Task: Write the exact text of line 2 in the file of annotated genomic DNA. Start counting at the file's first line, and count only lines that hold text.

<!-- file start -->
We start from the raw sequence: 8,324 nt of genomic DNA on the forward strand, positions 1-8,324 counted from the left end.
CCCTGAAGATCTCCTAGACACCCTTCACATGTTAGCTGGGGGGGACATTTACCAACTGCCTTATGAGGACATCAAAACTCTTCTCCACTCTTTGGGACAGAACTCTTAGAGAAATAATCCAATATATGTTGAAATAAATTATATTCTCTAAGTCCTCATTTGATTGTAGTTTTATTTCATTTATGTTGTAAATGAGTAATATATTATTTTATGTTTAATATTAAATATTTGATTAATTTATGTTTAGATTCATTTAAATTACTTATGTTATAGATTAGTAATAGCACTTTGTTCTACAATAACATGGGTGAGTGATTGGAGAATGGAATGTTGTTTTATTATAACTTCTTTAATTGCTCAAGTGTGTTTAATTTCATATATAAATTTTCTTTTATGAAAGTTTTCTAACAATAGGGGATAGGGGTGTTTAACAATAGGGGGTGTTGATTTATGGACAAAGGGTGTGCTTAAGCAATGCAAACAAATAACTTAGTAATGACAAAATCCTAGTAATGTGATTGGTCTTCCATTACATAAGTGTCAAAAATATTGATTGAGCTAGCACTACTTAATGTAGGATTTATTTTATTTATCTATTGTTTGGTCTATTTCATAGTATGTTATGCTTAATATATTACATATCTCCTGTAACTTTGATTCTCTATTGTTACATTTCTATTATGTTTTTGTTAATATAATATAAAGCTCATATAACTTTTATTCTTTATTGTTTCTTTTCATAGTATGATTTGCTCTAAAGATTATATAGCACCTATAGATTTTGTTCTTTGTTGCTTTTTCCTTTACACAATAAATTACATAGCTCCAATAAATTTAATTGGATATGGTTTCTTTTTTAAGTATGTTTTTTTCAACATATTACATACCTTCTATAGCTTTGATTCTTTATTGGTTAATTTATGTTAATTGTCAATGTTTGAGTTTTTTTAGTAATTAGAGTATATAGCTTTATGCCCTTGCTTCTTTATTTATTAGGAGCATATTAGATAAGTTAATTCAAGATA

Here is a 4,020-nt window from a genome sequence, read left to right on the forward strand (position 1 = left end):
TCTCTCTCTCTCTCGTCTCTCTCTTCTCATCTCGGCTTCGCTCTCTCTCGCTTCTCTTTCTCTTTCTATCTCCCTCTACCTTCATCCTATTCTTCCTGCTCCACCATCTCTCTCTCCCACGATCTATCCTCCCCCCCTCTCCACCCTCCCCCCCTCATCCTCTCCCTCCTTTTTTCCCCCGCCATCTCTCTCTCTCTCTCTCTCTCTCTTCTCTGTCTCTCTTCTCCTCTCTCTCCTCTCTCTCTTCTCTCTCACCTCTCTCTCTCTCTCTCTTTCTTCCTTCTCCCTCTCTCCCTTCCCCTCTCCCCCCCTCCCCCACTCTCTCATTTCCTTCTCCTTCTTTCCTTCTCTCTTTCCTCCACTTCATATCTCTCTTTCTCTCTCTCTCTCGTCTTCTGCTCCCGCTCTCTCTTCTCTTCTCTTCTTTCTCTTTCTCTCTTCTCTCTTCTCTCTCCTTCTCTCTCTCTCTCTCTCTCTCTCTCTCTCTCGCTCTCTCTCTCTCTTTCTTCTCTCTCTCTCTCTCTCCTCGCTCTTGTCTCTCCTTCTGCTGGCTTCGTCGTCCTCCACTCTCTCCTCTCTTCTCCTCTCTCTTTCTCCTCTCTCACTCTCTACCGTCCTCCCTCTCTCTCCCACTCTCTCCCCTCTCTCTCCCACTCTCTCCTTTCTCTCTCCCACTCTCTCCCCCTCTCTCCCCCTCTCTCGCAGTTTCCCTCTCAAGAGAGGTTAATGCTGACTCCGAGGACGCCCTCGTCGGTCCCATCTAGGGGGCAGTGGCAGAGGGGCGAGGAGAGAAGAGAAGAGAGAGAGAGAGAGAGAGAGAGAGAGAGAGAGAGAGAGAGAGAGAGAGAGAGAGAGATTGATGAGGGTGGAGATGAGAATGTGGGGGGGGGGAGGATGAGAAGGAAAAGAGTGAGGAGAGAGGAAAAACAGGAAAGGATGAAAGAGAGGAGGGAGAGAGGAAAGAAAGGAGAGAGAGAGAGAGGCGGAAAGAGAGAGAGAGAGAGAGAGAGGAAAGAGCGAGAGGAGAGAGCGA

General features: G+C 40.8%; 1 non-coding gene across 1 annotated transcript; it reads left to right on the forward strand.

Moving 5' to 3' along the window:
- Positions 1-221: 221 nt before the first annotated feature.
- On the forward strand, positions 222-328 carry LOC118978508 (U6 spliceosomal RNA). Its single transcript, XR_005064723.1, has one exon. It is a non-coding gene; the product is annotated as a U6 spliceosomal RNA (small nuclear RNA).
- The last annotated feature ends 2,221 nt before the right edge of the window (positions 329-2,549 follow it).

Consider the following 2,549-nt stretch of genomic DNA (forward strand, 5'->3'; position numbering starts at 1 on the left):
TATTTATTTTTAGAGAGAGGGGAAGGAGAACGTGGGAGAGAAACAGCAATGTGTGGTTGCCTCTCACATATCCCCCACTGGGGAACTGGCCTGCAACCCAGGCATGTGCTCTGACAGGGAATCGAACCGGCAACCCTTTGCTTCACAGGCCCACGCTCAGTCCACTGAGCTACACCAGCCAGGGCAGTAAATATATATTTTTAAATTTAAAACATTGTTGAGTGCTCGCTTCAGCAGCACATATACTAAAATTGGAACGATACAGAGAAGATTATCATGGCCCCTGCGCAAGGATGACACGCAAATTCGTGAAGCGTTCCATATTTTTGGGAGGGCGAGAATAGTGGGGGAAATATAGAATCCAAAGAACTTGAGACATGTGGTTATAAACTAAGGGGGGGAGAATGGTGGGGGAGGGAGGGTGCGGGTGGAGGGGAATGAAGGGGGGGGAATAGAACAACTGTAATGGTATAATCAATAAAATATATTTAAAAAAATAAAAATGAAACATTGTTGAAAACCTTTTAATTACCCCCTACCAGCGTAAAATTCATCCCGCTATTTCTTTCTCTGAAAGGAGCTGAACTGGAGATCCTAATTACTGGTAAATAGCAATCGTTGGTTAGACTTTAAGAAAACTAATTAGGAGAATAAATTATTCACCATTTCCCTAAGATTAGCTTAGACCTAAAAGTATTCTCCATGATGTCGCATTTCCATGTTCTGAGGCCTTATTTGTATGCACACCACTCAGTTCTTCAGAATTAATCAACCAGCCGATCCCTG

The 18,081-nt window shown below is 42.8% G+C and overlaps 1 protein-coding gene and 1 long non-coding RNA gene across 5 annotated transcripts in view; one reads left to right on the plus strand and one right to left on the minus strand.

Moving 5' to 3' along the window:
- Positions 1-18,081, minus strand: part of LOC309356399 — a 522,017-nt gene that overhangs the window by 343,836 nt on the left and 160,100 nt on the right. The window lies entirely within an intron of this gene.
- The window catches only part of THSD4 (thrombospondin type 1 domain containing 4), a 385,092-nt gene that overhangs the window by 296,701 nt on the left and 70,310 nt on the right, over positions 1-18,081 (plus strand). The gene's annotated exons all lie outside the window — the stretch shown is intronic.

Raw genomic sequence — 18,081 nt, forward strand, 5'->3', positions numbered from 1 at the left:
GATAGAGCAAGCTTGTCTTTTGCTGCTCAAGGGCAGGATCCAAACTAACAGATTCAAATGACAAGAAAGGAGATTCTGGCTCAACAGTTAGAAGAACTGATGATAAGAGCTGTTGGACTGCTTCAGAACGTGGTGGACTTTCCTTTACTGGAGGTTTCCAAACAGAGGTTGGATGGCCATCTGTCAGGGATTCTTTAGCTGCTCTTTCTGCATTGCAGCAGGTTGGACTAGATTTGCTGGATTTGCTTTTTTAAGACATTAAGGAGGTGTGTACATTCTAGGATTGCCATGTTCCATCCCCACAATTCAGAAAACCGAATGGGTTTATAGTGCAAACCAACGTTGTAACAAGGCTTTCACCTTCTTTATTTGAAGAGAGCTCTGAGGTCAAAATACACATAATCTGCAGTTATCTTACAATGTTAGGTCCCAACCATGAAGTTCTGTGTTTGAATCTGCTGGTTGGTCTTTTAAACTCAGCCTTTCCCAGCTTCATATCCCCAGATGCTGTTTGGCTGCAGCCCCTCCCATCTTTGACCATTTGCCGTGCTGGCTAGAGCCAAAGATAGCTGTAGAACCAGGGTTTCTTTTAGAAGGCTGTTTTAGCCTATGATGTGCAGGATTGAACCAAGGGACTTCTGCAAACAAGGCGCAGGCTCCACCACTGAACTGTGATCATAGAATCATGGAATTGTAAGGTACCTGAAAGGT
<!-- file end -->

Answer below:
CCCTGAAGATCTCCTAGACACCCTTCACATGTTAGCTGGGGGGGACATTTACCAACTGCCTTATGAGGACATCAAAACTCTTCTCCACTCTTTGGGACAGAACTCTTAGAGAAATAATCCAATATATGTTGAAATAAATTATATTCTCTAAGTCCTCATTTGATTGTAGTTTTATTTCATTTATGTTGTAAATGAGTAATATATTATTTTATGTTTAATATTAAATATTTGATTAATTTATGTTTAGATTCATTTAAATTACTTATGTTATAGATTAGTAATAGCACTTTGTTCTACAATAACATGGGTGAGTGATTGGAGAATGGAATGTTGTTTTATTATAACTTCTTTAATTGCTCAAGTGTGTTTAATTTCATATATAAATTTTCTTTTATGAAAGTTTTCTAACAATAGGGGATAGGGGTGTTTAACAATAGGGGGTGTTGATTTATGGACAAAGGGTGTGCTTAAGCAATGCAAACAAATAACTTAGTAATGACAAAATCCTAGTAATGTGATTGGTCTTCCATTACATAAGTGTCAAAAATATTGATTGAGCTAGCACTACTTAATGTAGGATTTATTTTATTTATCTATTGTTTGGTCTATTTCATAGTATGTTATGCTTAATATATTACATATCTCCTGTAACTTTGATTCTCTATTGTTACATTTCTATTATGTTTTTGTTAATATAATATAAAGCTCATATAACTTTTATTCTTTATTGTTTCTTTTCATAGTATGATTTGCTCTAAAGATTATATAGCACCTATAGATTTTGTTCTTTGTTGCTTTTTCCTTTACACAATAAATTACATAGCTCCAATAAATTTAATTGGATATGGTTTCTTTTTTAAGTATGTTTTTTTCAACATATTACATACCTTCTATAGCTTTGATTCTTTATTGGTTAATTTATGTTAATTGTCAATGTTTGAGTTTTTTTAGTAATTAGAGTATATAGCTTTATGCCCTTGCTTCTTTATTTATTAGGAGCATATTAGATAAGTTAATTCAAGATA